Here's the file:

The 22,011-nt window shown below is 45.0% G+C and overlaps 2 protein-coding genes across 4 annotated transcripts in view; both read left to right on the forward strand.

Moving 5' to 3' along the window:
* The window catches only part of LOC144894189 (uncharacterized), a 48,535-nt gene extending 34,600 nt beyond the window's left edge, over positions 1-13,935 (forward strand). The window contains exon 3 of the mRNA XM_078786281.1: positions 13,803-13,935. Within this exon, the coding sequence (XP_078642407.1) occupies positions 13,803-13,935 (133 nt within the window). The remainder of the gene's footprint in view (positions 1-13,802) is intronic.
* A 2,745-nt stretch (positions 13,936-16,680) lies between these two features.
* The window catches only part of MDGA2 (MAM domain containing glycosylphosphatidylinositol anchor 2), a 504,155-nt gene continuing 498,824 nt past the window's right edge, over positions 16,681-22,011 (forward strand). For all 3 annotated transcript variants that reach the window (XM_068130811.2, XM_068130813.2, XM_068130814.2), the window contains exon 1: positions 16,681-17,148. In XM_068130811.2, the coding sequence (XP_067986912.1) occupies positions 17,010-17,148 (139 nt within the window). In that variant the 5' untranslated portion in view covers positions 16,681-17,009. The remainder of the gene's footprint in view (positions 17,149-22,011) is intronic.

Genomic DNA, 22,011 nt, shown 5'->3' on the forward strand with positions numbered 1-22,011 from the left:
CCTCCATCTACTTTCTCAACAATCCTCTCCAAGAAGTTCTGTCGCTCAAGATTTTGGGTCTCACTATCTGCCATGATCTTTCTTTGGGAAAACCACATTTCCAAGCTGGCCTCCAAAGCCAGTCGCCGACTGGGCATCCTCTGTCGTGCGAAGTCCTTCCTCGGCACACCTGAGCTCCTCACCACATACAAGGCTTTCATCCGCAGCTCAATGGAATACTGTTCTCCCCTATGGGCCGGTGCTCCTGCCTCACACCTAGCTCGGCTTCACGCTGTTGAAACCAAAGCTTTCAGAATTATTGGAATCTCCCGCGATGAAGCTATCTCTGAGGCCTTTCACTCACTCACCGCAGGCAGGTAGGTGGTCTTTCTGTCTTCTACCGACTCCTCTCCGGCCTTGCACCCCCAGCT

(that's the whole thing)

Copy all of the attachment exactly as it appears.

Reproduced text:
The 22,011-nt window shown below is 45.0% G+C and overlaps 2 protein-coding genes across 4 annotated transcripts in view; both read left to right on the forward strand.

Moving 5' to 3' along the window:
* The window catches only part of LOC144894189 (uncharacterized), a 48,535-nt gene extending 34,600 nt beyond the window's left edge, over positions 1-13,935 (forward strand). The window contains exon 3 of the mRNA XM_078786281.1: positions 13,803-13,935. Within this exon, the coding sequence (XP_078642407.1) occupies positions 13,803-13,935 (133 nt within the window). The remainder of the gene's footprint in view (positions 1-13,802) is intronic.
* A 2,745-nt stretch (positions 13,936-16,680) lies between these two features.
* The window catches only part of MDGA2 (MAM domain containing glycosylphosphatidylinositol anchor 2), a 504,155-nt gene continuing 498,824 nt past the window's right edge, over positions 16,681-22,011 (forward strand). For all 3 annotated transcript variants that reach the window (XM_068130811.2, XM_068130813.2, XM_068130814.2), the window contains exon 1: positions 16,681-17,148. In XM_068130811.2, the coding sequence (XP_067986912.1) occupies positions 17,010-17,148 (139 nt within the window). In that variant the 5' untranslated portion in view covers positions 16,681-17,009. The remainder of the gene's footprint in view (positions 17,149-22,011) is intronic.

Genomic DNA, 22,011 nt, shown 5'->3' on the forward strand with positions numbered 1-22,011 from the left:
CCTCCATCTACTTTCTCAACAATCCTCTCCAAGAAGTTCTGTCGCTCAAGATTTTGGGTCTCACTATCTGCCATGATCTTTCTTTGGGAAAACCACATTTCCAAGCTGGCCTCCAAAGCCAGTCGCCGACTGGGCATCCTCTGTCGTGCGAAGTCCTTCCTCGGCACACCTGAGCTCCTCACCACATACAAGGCTTTCATCCGCAGCTCAATGGAATACTGTTCTCCCCTATGGGCCGGTGCTCCTGCCTCACACCTAGCTCGGCTTCACGCTGTTGAAACCAAAGCTTTCAGAATTATTGGAATCTCCCGCGATGAAGCTATCTCTGAGGCCTTTCACTCACTCACCGCAGGCAGGTAGGTGGTCTTTCTGTCTTCTACCGACTCCTCTCCGGCCTTGCACCCCCAGCT